Family of origin functioning and use of coping strategies among adult daughters of alcoholic fathers




Gwaltney, Susan Hines

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Two questionnaires, the Self-Report Family Inventory (SFI) and coping strategies items taken from the Health and Daily Living Adult Form B (HDL), were used to investigate family environment measures that discriminate adult daughters of alcoholic fathers (ACA) from adult daughters of non-alcoholic fathers (non-ACA), to determine if coping strategies differ among ACA and between ACA and non-ACA. Subjects were sought to complete demographic information and the two questionnaires through community counseling centers and churches.

ANOVA results indicated that ACA differed significantly and in the direction of less competence from non-ACA on measures of: Health, Conflict, Cohesion, and Expressiveness, but not on Leadership (p<.001). A significant positive association was found between avoidance coping strategies and Health, Conflict, Cohesion, and Expressiveness scores, but not Leadership scores (p<.0001). As competence in family functioning decreases, the use of avoidance coping strategies increases. Psychotherapy participants used more avoidance coping strategies than subjects who were not in psychotherapy; ACA in psychotherapy used more avoidance coping strategies than ACA who were not in psychotherapy. An association was found between ACA classification and both physical and sexual abuse, in that ACA subjects were more likely to report that physical and sexual abuse occurred in their families of origin. Results indicate that ACA perceive their families as less functional than non-ACA.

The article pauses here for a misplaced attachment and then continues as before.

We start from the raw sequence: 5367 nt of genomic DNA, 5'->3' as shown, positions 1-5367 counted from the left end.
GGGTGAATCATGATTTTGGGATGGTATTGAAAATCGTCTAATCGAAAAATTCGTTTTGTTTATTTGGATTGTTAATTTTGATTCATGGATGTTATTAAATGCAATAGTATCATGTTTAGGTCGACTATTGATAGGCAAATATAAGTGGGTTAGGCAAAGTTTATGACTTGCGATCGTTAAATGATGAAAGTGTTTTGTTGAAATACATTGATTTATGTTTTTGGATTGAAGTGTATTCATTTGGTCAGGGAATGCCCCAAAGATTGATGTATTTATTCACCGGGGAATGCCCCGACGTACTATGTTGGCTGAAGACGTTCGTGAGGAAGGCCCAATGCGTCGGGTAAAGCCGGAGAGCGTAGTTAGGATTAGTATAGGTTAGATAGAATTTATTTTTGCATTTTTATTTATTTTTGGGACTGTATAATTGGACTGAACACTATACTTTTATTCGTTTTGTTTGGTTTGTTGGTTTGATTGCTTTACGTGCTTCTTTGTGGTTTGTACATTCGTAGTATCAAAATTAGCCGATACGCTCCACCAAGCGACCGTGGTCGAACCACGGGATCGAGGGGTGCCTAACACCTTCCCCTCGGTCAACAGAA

Social sciences, Psychology, Adult Children of Alcoholics